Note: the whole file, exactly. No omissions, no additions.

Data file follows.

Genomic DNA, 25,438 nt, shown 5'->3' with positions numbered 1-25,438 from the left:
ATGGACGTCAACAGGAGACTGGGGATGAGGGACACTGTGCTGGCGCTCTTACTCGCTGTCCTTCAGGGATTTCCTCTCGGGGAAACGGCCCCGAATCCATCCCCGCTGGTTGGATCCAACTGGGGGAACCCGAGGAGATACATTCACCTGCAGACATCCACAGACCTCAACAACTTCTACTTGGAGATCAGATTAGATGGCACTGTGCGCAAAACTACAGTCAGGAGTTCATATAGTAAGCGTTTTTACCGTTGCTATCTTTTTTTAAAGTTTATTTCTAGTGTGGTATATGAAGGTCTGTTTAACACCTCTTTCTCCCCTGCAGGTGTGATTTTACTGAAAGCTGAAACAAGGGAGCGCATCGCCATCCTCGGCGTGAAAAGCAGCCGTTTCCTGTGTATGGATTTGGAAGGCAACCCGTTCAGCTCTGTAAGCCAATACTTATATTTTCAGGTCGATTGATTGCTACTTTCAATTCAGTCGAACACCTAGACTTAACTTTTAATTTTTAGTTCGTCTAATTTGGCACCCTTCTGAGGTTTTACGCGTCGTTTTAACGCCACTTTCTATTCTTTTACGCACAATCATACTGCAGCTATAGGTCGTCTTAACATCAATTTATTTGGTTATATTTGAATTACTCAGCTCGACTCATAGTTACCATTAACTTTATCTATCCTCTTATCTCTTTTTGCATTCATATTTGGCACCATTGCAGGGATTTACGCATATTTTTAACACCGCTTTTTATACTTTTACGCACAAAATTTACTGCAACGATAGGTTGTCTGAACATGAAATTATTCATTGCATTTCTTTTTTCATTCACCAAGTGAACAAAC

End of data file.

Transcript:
Genomic DNA, 25,438 nt, shown 5'->3' with positions numbered 1-25,438 from the left:
ATGGACGTCAACAGGAGACTGGGGATGAGGGACACTGTGCTGGCGCTCTTACTCGCTGTCCTTCAGGGATTTCCTCTCGGGGAAACGGCCCCGAATCCATCCCCGCTGGTTGGATCCAACTGGGGGAACCCGAGGAGATACATTCACCTGCAGACATCCACAGACCTCAACAACTTCTACTTGGAGATCAGATTAGATGGCACTGTGCGCAAAACTACAGTCAGGAGTTCATATAGTAAGCGTTTTTACCGTTGCTATCTTTTTTTAAAGTTTATTTCTAGTGTGGTATATGAAGGTCTGTTTAACACCTCTTTCTCCCCTGCAGGTGTGATTTTACTGAAAGCTGAAACAAGGGAGCGCATCGCCATCCTCGGCGTGAAAAGCAGCCGTTTCCTGTGTATGGATTTGGAAGGCAACCCGTTCAGCTCTGTAAGCCAATACTTATATTTTCAGGTCGATTGATTGCTACTTTCAATTCAGTCGAACACCTAGACTTAACTTTTAATTTTTAGTTCGTCTAATTTGGCACCCTTCTGAGGTTTTACGCGTCGTTTTAACGCCACTTTCTATTCTTTTACGCACAATCATACTGCAGCTATAGGTCGTCTTAACATCAATTTATTTGGTTATATTTGAATTACTCAGCTCGACTCATAGTTACCATTAACTTTATCTATCCTCTTATCTCTTTTTGCATTCATATTTGGCACCATTGCAGGGATTTACGCATATTTTTAACACCGCTTTTTATACTTTTACGCACAAAATTTACTGCAACGATAGGTTGTCTGAACATGAAATTATTCATTGCATTTCTTTTTTCATTCACCAAGTGAACAAAC